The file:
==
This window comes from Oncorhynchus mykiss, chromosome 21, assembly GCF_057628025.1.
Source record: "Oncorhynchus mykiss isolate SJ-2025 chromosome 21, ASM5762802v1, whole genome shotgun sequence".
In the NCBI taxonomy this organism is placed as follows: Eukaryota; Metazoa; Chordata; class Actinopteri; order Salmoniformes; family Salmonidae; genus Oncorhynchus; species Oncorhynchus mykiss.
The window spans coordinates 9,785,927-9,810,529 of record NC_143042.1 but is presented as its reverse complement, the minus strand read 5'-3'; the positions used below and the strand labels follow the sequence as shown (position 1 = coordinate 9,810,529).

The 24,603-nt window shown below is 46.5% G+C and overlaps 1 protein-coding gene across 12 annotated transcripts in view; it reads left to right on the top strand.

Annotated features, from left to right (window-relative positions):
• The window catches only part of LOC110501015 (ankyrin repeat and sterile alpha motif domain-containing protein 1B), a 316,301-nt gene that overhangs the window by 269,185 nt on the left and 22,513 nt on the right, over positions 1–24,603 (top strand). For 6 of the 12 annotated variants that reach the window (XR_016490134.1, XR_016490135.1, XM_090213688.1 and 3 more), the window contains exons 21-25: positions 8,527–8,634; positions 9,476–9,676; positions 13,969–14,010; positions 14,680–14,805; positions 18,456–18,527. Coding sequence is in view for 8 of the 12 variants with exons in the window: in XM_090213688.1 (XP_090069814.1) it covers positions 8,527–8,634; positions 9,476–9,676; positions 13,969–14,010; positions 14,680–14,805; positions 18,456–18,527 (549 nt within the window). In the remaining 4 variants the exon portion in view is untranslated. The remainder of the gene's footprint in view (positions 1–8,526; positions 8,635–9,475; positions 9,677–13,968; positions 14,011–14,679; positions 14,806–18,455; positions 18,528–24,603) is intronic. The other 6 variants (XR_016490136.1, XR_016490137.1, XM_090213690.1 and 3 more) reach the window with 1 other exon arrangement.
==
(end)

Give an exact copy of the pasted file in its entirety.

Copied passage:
This window comes from Oncorhynchus mykiss, chromosome 21, assembly GCF_057628025.1.
Source record: "Oncorhynchus mykiss isolate SJ-2025 chromosome 21, ASM5762802v1, whole genome shotgun sequence".
In the NCBI taxonomy this organism is placed as follows: Eukaryota; Metazoa; Chordata; class Actinopteri; order Salmoniformes; family Salmonidae; genus Oncorhynchus; species Oncorhynchus mykiss.
The window spans coordinates 9,785,927-9,810,529 of record NC_143042.1 but is presented as its reverse complement, the minus strand read 5'-3'; the positions used below and the strand labels follow the sequence as shown (position 1 = coordinate 9,810,529).

The 24,603-nt window shown below is 46.5% G+C and overlaps 1 protein-coding gene across 12 annotated transcripts in view; it reads left to right on the top strand.

Annotated features, from left to right (window-relative positions):
• The window catches only part of LOC110501015 (ankyrin repeat and sterile alpha motif domain-containing protein 1B), a 316,301-nt gene that overhangs the window by 269,185 nt on the left and 22,513 nt on the right, over positions 1–24,603 (top strand). For 6 of the 12 annotated variants that reach the window (XR_016490134.1, XR_016490135.1, XM_090213688.1 and 3 more), the window contains exons 21-25: positions 8,527–8,634; positions 9,476–9,676; positions 13,969–14,010; positions 14,680–14,805; positions 18,456–18,527. Coding sequence is in view for 8 of the 12 variants with exons in the window: in XM_090213688.1 (XP_090069814.1) it covers positions 8,527–8,634; positions 9,476–9,676; positions 13,969–14,010; positions 14,680–14,805; positions 18,456–18,527 (549 nt within the window). In the remaining 4 variants the exon portion in view is untranslated. The remainder of the gene's footprint in view (positions 1–8,526; positions 8,635–9,475; positions 9,677–13,968; positions 14,011–14,679; positions 14,806–18,455; positions 18,528–24,603) is intronic. The other 6 variants (XR_016490136.1, XR_016490137.1, XM_090213690.1 and 3 more) reach the window with 1 other exon arrangement.